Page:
My wife and I receive variable but usually sizable bonuses at the end of the calendar year, which sets us up for that flurry of investments in the frozen days of early January.

Backdoor Roth IRA: Both of us have fully funded our Roth IRAs in each of the past 6 years using the “Backdoor” method (described detail with luscious screenshots in a recent post by Physician on FIRE). In short, a financial sleight of hand allow those above the income limits for Roth IRA contributions ($199k for married couples in 2018) to still contribute the full $5500 each to their Roth IRAs each year.

529 plans: Let’s not forget the cute little resource parasites that sleep down the hall from us each night. Each January, we lump sum an unconscionable amount of money to pay for the obscene future projected college costs of our sweet baby angels.

The outsourced

AVERAGE MONTHLY TIME SPENT: 10 MINUTES (120 minutes once per year)

I can hear some of you screaming, “What about your freakin’ taxes?!” Confession time: I don’t do my own taxes. But I do sign them. You can read some of my thoughts on outsourcing here, and suffice to say paying a competent CPA to do our taxes has been money well spent.

You cannot fathom the joy it brings me to send off all those tax forms in the mail and—like magic—receive a large packet of completed federal, state, and local taxes in the mail a couple months later. I give them a good once-over to make sure our names are spelled right *wink*, and then put my John Hancock right at the bottom.

gingerbread house

Done and done

If you add up the times above, it’s closer to 45 rather than 60 minutes per month—but who’s counting? I’m certainly not, and that is the point. I spend so little time dealing with my personal finances that it is almost an afterthought, and I can tell you—after a decade of doing it this way—that it works.

How to you handle your personal finances, and how much time do you spend doing it? Are there other facets of my financial life that I should automate? Do you think I spend too little time on my personal finances?

7 Replies to “One Hour per Month, or The Beauty of Financial Automation”

  1. I like your rebalancing technique. I have not done that method before but am now curious to give it a shot. As for taxes, I normally do them myself but this year and going to use a CPA due to slightly higher level of complexity and possibly filing an amended 2016 return.

    1. Thanks DDD, but can’t take any credit for it really. I read about it early on (maybe on the Bogleheads forum) and it made a lot of sense with my situation.

      I really should at least go through the exercise of doing my own taxes one year—for my own knowledge—even if a CPA does it officially. But it’s just SO EASY to send away a big mess of papers and get those crisp, clean electronic documents back. Maybe when I go part-time or retire.

      Glad to hear things are moving forward in your recovery from the fire. Good luck!

      Dr. C

  2. I handle my finances similar to you. Automation is simple and simplicity is beautiful. However, my allocation for bonds is only 10%. I’m pretty aggressive because we are a young family and I feel the overall return/risk ratio is more favorable with more tilt on stocks after reading sites like jlcollinsnh.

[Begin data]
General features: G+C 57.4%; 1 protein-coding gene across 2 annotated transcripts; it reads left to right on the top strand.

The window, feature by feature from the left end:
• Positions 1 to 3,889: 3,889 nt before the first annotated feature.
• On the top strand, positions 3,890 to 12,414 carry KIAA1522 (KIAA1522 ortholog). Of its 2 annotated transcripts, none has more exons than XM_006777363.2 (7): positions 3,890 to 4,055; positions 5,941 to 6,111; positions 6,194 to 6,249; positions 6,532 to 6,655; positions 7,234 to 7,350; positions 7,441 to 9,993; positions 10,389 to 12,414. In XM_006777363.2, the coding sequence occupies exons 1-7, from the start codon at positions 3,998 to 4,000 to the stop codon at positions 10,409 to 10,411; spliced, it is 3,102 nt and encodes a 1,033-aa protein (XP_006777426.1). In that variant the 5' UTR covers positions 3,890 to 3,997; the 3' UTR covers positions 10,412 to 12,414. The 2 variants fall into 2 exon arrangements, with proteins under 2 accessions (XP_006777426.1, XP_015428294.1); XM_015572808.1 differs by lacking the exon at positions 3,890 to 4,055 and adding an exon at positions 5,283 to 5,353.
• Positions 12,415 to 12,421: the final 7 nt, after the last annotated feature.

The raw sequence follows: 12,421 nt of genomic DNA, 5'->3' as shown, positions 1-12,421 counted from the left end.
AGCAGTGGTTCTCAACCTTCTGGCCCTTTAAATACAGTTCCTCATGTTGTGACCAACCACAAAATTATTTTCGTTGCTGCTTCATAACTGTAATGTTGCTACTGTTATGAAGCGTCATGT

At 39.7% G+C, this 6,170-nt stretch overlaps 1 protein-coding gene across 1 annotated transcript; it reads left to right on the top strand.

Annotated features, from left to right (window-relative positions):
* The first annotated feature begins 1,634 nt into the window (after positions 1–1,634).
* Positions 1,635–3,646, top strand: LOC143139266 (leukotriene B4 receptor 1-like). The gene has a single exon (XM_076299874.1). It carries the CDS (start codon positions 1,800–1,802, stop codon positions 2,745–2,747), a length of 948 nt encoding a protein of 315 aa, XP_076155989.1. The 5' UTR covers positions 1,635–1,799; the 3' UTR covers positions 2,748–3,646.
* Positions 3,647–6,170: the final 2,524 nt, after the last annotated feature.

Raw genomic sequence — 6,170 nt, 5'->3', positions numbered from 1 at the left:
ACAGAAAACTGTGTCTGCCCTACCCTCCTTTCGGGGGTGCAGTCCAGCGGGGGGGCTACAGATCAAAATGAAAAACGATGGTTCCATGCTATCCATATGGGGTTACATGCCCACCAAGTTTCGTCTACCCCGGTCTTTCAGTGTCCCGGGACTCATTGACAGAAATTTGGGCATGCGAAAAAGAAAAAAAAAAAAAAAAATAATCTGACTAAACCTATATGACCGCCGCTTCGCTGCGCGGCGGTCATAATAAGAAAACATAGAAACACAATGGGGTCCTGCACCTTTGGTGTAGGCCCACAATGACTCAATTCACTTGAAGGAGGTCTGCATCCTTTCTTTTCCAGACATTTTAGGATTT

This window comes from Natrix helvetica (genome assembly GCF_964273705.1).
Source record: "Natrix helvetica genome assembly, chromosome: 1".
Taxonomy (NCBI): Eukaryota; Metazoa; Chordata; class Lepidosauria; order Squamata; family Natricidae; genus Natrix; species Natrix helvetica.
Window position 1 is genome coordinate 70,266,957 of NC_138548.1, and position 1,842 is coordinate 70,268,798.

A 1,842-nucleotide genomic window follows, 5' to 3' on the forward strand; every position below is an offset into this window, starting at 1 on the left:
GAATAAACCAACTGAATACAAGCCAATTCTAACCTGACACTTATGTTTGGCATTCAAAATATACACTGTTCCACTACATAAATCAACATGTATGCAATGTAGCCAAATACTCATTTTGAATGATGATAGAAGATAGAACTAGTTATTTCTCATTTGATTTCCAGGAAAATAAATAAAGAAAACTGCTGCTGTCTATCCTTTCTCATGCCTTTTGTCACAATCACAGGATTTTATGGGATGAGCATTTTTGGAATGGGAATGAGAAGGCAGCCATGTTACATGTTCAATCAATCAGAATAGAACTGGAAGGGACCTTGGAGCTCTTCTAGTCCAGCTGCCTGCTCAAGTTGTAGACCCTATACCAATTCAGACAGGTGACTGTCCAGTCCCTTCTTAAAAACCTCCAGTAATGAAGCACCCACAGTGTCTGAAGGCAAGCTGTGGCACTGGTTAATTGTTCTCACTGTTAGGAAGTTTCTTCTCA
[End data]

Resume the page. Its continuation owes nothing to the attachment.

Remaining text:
As for taxes, I am fortunate that my mom is a CPA and she does my taxes for me.

    Wanted to ask a few questions:
    Do you tax loss harvest like PoF does? I don’t currently, but I’m considering it.
    If you had a Roth 401(k) option, do you think it’s more advantageous for physicians versus the traditional?

    Thanks for entertaining 🙂

    1. I actually do NOT tax loss harvest…or at least I haven’t yet. It’s more out of laziness than any theoretical objection to the process. Also, most of my investing has happened since 2009, so I haven’t had much of a chance to tax loss harvest in this bull market.

      From my (inexpert) perspective, a Roth 401(k) only makes sense if you believe your income and taxes might be higher in retirement than they are now. For most physicians, this will never be the case. I know WCI has written about this topic, including some situations in which Roth contributions might make sense, so it might be worthwhile googling around his site.

      Having a mom CPA is almost as good as a son doctor 🙂

      Thanks for reading!
      Dr. C

  3. Congrats on reaching this level of simplicity, it’s not as easy to get here as it is to stay here. I call it the maintenance phase of personal finance. Like medicine, it’s front loaded.

    I bet if I died tomorrow, you could do my finances for me. That is how similar mine is to yours. We put 529 and Backdoor Roths in January, automate qualified contribution from paycheck, manually rebalance with contributions in taxable, quarterly dividends into MMA used to rebalance. I have REITS and small value in my Roth and qualified accounts for tilt.

    However, taxes take me about 8 hours a year. I’m an employee but don’t pay quarterly. It just takes that much time a year to gather receipts, save them into my cloud drive, get my charitable in order and file via mail. However, now that we have a Donor Advised Fund and with the new tax laws this might get simpler becuase I’m 99.99% certain I’ll take the standard deduction.

    I also agree with you that once youre in the maintenance phase, most FI stuff out there just isn’t useful anymore. It’s confirmation mostly with an occasional pearl. I have found the more esoteric finance books that I sometimes read now would have me go rogue rather than stay the course. Contrarian for the sake of contrarianism.

    1. Wow, financial samesies!

      Simplicity is (usually) beautiful, but also simple. At the risk of sounding flippant, I know 99% of what I need to know about personal finance. The extra 1% is splitting hairs to gain an extra fraction of a percentage point here or subtract one there; it’s just not worth my time. Some people like to do this as a hobby. I think it’s important to understand basic personal finance, but I have other hobbies.

      I may end up bunching double the charitable contributions every other year to get above the $24k standard deduction those years, and then just taking the standard in the alternate years. I haven’t decided yet. But whatever I do, it will be simple 🙂

      Dr. C

      p.s. Counting down the days to the beach? I am.

      1. You know it brother! Kauai first week of Feb.
        Law of diminishing returns on personal finance knowledge. Fa sho.